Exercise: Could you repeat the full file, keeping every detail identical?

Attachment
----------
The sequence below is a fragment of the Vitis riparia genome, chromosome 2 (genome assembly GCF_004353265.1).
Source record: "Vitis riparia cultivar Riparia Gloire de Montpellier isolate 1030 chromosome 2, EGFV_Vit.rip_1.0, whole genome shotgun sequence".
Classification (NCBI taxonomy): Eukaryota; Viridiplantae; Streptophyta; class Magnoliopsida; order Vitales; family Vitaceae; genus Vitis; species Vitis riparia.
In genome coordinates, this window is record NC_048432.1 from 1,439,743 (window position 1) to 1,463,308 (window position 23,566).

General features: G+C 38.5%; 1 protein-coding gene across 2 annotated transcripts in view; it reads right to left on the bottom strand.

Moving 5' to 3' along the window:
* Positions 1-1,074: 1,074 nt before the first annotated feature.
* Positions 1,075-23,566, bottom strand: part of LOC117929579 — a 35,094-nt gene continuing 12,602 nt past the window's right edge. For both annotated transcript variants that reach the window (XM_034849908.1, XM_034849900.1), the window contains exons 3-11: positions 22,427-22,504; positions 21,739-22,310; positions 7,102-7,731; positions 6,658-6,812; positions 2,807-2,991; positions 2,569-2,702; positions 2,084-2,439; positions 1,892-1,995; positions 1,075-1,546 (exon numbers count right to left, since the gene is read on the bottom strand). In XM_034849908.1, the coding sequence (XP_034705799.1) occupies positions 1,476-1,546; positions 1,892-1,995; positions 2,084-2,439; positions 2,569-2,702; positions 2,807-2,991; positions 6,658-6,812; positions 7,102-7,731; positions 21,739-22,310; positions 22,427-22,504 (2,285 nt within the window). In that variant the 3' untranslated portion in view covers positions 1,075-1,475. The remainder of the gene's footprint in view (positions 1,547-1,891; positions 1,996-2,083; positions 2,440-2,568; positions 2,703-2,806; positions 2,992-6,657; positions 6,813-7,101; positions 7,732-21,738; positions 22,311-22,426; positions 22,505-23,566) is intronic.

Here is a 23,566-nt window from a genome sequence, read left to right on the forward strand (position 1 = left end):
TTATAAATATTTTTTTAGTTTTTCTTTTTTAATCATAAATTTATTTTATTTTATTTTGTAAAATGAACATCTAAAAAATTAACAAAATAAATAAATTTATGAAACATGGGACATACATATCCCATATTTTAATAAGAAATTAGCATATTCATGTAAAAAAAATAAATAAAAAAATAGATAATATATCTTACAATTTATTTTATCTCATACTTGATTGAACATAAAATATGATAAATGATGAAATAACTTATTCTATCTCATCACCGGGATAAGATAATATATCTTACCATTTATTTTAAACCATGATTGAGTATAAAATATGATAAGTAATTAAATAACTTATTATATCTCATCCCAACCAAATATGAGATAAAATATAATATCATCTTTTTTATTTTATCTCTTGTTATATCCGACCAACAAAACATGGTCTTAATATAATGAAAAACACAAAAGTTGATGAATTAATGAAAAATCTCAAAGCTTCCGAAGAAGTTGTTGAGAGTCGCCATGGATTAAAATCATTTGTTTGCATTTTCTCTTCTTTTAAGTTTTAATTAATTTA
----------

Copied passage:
The sequence below is a fragment of the Vitis riparia genome, chromosome 2 (genome assembly GCF_004353265.1).
Source record: "Vitis riparia cultivar Riparia Gloire de Montpellier isolate 1030 chromosome 2, EGFV_Vit.rip_1.0, whole genome shotgun sequence".
Classification (NCBI taxonomy): Eukaryota; Viridiplantae; Streptophyta; class Magnoliopsida; order Vitales; family Vitaceae; genus Vitis; species Vitis riparia.
In genome coordinates, this window is record NC_048432.1 from 1,439,743 (window position 1) to 1,463,308 (window position 23,566).

General features: G+C 38.5%; 1 protein-coding gene across 2 annotated transcripts in view; it reads right to left on the bottom strand.

Moving 5' to 3' along the window:
* Positions 1-1,074: 1,074 nt before the first annotated feature.
* Positions 1,075-23,566, bottom strand: part of LOC117929579 — a 35,094-nt gene continuing 12,602 nt past the window's right edge. For both annotated transcript variants that reach the window (XM_034849908.1, XM_034849900.1), the window contains exons 3-11: positions 22,427-22,504; positions 21,739-22,310; positions 7,102-7,731; positions 6,658-6,812; positions 2,807-2,991; positions 2,569-2,702; positions 2,084-2,439; positions 1,892-1,995; positions 1,075-1,546 (exon numbers count right to left, since the gene is read on the bottom strand). In XM_034849908.1, the coding sequence (XP_034705799.1) occupies positions 1,476-1,546; positions 1,892-1,995; positions 2,084-2,439; positions 2,569-2,702; positions 2,807-2,991; positions 6,658-6,812; positions 7,102-7,731; positions 21,739-22,310; positions 22,427-22,504 (2,285 nt within the window). In that variant the 3' untranslated portion in view covers positions 1,075-1,475. The remainder of the gene's footprint in view (positions 1,547-1,891; positions 1,996-2,083; positions 2,440-2,568; positions 2,703-2,806; positions 2,992-6,657; positions 6,813-7,101; positions 7,732-21,738; positions 22,311-22,426; positions 22,505-23,566) is intronic.

Here is a 23,566-nt window from a genome sequence, read left to right on the forward strand (position 1 = left end):
TTATAAATATTTTTTTAGTTTTTCTTTTTTAATCATAAATTTATTTTATTTTATTTTGTAAAATGAACATCTAAAAAATTAACAAAATAAATAAATTTATGAAACATGGGACATACATATCCCATATTTTAATAAGAAATTAGCATATTCATGTAAAAAAAATAAATAAAAAAATAGATAATATATCTTACAATTTATTTTATCTCATACTTGATTGAACATAAAATATGATAAATGATGAAATAACTTATTCTATCTCATCACCGGGATAAGATAATATATCTTACCATTTATTTTAAACCATGATTGAGTATAAAATATGATAAGTAATTAAATAACTTATTATATCTCATCCCAACCAAATATGAGATAAAATATAATATCATCTTTTTTATTTTATCTCTTGTTATATCCGACCAACAAAACATGGTCTTAATATAATGAAAAACACAAAAGTTGATGAATTAATGAAAAATCTCAAAGCTTCCGAAGAAGTTGTTGAGAGTCGCCATGGATTAAAATCATTTGTTTGCATTTTCTCTTCTTTTAAGTTTTAATTAATTTA